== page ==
And you two have a shared background, right?
He was an eclectic-music DJ [in Mexico City]. The first time I heard the Pat Metheny Group was on his Nightly Show, and that's how I met Alejandro, when I was actually playing with the Pat Metheny Group years later. It was a completely weird full-circle experience.

So how will the performance actually work? Are you looking at time codes when you perform?
We've only done one show, and I'm guessing [the New York show is] going to be very similar to the one we did in L.A. My drums are set up in between the audience and the screen—lower so that I'm not actually in the way of the screen. I'm visible at all times with a very, very soft light, so that I don't call too much attention. Usually what I try to do is, in the parts when I'm not playing for a while, I'll step off from the drums and go somewhere else. I realized that I felt really self-conscious just sitting there in front of the whole theater not doing anything, so I stepped off the drums and sat somewhere else, and I was looking at the film and enjoying myself just like the rest of the audience.

I've gotten the sense that when you started this project you didn't know exactly how the score would operate.
Yeah, basically. I had the script; I read it. But I didnt know what parts [Alejandro] wanted drums or what was the approach that he had in mind. So I started sending him demos that were very planned out, and my first instinct was to send him themes that I thought could work with each one of the main characters. And then when he heard those, he didn't really like them. He said, I want something that is a little more—or a lot more—improvised, spur-of-the-moment. And when he said that, I actually relaxed and thought, Oh, this is going to be easy, because that's my specialty. I can improvise very easily, and what I do best is react to my surroundings. When I'm onstage, I react to other musicians, and this time around, I just had to react to the ideas, to the images, to dialogue, to movement.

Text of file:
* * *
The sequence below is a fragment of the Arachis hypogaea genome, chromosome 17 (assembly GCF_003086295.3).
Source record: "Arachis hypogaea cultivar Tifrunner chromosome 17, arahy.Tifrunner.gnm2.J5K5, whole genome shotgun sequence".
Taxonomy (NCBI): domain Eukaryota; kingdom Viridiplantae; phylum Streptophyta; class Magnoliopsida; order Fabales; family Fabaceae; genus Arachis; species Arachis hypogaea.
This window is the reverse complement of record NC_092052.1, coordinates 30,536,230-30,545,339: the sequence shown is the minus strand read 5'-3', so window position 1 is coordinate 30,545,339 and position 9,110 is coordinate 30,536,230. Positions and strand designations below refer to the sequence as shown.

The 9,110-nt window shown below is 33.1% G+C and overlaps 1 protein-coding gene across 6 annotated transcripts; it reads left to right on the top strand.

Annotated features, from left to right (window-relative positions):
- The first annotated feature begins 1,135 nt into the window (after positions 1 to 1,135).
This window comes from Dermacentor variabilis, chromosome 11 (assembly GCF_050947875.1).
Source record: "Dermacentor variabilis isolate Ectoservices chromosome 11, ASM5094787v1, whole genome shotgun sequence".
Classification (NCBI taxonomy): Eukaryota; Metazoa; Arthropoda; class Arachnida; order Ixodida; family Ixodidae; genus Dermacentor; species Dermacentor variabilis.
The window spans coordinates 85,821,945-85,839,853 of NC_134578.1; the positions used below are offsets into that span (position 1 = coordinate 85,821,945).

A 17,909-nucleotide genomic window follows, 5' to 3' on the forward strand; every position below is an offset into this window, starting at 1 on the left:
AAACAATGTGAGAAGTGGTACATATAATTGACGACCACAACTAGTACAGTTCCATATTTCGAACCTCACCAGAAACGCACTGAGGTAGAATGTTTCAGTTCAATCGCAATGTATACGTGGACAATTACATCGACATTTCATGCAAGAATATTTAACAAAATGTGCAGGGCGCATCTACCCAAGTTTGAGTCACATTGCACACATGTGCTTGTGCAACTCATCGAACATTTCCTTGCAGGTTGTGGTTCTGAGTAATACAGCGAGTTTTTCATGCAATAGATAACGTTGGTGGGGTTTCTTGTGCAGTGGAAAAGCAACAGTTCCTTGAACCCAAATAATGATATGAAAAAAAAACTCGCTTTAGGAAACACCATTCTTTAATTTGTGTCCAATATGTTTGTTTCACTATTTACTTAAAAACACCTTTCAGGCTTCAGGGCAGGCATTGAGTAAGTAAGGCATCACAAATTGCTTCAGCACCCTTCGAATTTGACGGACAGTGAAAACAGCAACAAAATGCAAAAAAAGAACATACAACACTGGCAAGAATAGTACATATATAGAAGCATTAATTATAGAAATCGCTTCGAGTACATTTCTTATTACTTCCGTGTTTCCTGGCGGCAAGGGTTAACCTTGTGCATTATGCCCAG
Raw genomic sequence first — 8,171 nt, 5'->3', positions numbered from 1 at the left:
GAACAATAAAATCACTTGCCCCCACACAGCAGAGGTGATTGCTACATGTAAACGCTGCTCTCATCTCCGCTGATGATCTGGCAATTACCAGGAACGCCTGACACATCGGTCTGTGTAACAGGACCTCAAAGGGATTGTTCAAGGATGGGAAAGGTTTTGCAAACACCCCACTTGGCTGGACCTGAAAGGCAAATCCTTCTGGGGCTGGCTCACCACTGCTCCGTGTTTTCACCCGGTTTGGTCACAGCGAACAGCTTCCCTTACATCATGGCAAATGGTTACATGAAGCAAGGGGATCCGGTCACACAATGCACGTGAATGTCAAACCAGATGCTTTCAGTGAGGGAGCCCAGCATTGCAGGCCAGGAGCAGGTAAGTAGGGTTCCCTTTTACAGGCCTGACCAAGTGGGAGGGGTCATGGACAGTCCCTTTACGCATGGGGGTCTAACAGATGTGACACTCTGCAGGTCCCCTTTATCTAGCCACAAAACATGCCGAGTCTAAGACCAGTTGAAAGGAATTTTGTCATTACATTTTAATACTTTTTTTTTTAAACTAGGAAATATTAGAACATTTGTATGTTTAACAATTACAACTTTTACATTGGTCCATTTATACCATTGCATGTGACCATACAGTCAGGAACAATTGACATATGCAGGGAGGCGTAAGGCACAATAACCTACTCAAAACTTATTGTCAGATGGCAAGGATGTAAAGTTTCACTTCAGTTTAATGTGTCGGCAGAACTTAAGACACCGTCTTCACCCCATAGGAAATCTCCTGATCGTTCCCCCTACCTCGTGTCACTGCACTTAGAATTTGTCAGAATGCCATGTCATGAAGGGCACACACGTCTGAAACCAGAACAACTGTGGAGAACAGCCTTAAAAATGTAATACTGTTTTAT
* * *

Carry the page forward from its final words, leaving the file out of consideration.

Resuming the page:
I read in another interview about this idea that we aren't supposed to be sure whether the drums are only in the head of Riggan [Thomson, Michael Keaton's character]. Your score seems like the soundtrack to this character's brain.
Completely. I think Alejandro had that idea from the beginning. He didn't want you to know if it was just the score that you were hearing or if it was something inside [Riggan's] head or if it was actually a drummer in the theater or on the street.